A YWAM staff member once argued, however, that “It’s a pressure-filled situation, and yet from an educational standpoint, a very effective method of learning. If the Moonies have applied these principles, that doesn't bother me. It’s just another example of how the enemy takes truth, distorts it, exaggerates it, and then uses it to deceive people. Why would he use something that didn't work - he's much craftier than that.” (I would like to call attention to this person's use of the word truth. Of course, the way in which YWAM operates is Truth. They feel that they couldn't be wrong.) But YWAM is more than just a pressure-filled situation, as I hope I have shown. It is manipulative and deceitful - playing on people's love and respect for God. “I realize the reason I became frustrated all over again today is I see how my mind was 'Played with,” one former student wrote. “I feel ripped off – it’s just not fair to be taken advantage of.” It is wrong to teach people to despise their intellects -we were told that “knowledge puffs up” - to destroy their ability to judge their spiritual lives, and to discourage them from making independent decisions. As L. Ron Hubbard, Jr., declared: “[Cults] commit the highest crime - the rape of the soul.” Cultic deceit is similar to a fast-talking salesman's pitch: he throws it at you and gets you to buy the product before you have time to think it over and determine if it's a good deal. It's as if they are afraid you might discover they are wrong.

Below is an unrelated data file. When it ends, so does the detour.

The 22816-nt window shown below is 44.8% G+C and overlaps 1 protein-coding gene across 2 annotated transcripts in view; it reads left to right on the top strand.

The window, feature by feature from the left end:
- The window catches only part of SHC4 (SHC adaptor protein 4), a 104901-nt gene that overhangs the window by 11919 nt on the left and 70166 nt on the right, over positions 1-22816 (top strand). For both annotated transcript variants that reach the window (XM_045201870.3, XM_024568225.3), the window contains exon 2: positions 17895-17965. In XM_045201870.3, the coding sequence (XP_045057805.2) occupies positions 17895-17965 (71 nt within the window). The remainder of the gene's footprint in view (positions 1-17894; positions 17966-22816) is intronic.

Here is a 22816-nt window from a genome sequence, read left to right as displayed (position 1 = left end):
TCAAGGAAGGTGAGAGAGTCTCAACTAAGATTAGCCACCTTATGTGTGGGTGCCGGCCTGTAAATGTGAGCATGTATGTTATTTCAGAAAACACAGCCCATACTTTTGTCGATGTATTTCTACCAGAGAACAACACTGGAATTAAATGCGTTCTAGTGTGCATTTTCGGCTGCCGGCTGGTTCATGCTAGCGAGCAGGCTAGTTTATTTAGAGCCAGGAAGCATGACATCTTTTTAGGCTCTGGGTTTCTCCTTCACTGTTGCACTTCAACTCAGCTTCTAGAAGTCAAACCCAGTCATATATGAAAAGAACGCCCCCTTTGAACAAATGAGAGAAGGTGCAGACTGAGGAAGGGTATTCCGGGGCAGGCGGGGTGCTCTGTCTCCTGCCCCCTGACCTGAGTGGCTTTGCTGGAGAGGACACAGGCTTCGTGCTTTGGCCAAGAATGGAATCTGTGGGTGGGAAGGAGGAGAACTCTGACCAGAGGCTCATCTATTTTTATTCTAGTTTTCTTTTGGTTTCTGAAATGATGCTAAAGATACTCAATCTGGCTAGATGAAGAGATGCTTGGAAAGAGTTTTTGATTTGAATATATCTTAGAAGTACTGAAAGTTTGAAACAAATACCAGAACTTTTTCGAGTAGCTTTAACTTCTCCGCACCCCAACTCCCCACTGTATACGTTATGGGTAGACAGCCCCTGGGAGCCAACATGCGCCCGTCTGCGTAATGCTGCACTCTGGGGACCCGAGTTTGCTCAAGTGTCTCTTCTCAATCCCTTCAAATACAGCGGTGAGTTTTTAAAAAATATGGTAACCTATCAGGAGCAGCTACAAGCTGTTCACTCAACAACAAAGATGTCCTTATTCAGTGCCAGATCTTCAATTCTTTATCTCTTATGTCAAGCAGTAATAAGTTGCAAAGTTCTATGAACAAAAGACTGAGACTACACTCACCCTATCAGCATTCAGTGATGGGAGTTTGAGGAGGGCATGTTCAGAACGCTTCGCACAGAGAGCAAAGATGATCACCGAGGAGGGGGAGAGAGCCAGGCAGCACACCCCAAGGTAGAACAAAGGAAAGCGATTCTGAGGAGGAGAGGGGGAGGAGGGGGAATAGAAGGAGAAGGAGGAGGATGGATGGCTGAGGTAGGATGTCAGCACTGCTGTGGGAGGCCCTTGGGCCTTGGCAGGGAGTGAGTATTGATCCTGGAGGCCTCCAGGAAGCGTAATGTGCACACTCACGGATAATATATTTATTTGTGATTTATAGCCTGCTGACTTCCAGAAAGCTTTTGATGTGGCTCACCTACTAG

YWAM may feel that they are protecting the students by allowing them no freedom to make mistakes, but this denies the power of the Holy Spirit and Scriptures. "All scripture is God-breathed and is useful for teaching, rebuking, correcting, and training in righteousness, so that the man of God may be thoroughly equipped for every good work” (2 Tim. 3:16, 17). It seems that YWAM is afraid of questioning because they have no faith in the truth of what they believe. If it is truth, then further questioning will only make that evident. “The good shepherd leads but does not control. He is a resource for the truth seeker, but not the ultimate source of truth. His flock must be encouraged to emulate the Bereans of the Bible who “examined the Scriptures every day to see if what Paul said was true’" (Acts 17:11).
Ronald Enroth has said that “the deceit of the promoters, not always conscious, is often the result of a sincere desire to do good and intense commitment to a cause.” But whatever the motive, deceit was perpetrated during my training. One deceitful incident especially sticks in my mind. We were repeatedly told that no student is selected to be an Outreach team leader unless everyone on the DTS staff agrees that student is ready for the position. I found out many months later from some of the staff that the school director alone had made the choice. The students were never told of this change in policy, only continually reminded that all of the staff must agree on decisions. The words of James (3:1,2) apply here: “Not many of you should presume to be teachers, my brothers, because you know that we who teach will be judged more strictly. We all stumble in many ways." Not everything taught will be free from error, but at least the teacher should honestly present what he believes to be true, not manipulating people but allowing them to question and possibly correct his interpretation. We can never be certain that the ends achieved will be worthy, but we should be able to take some comfort in honest means.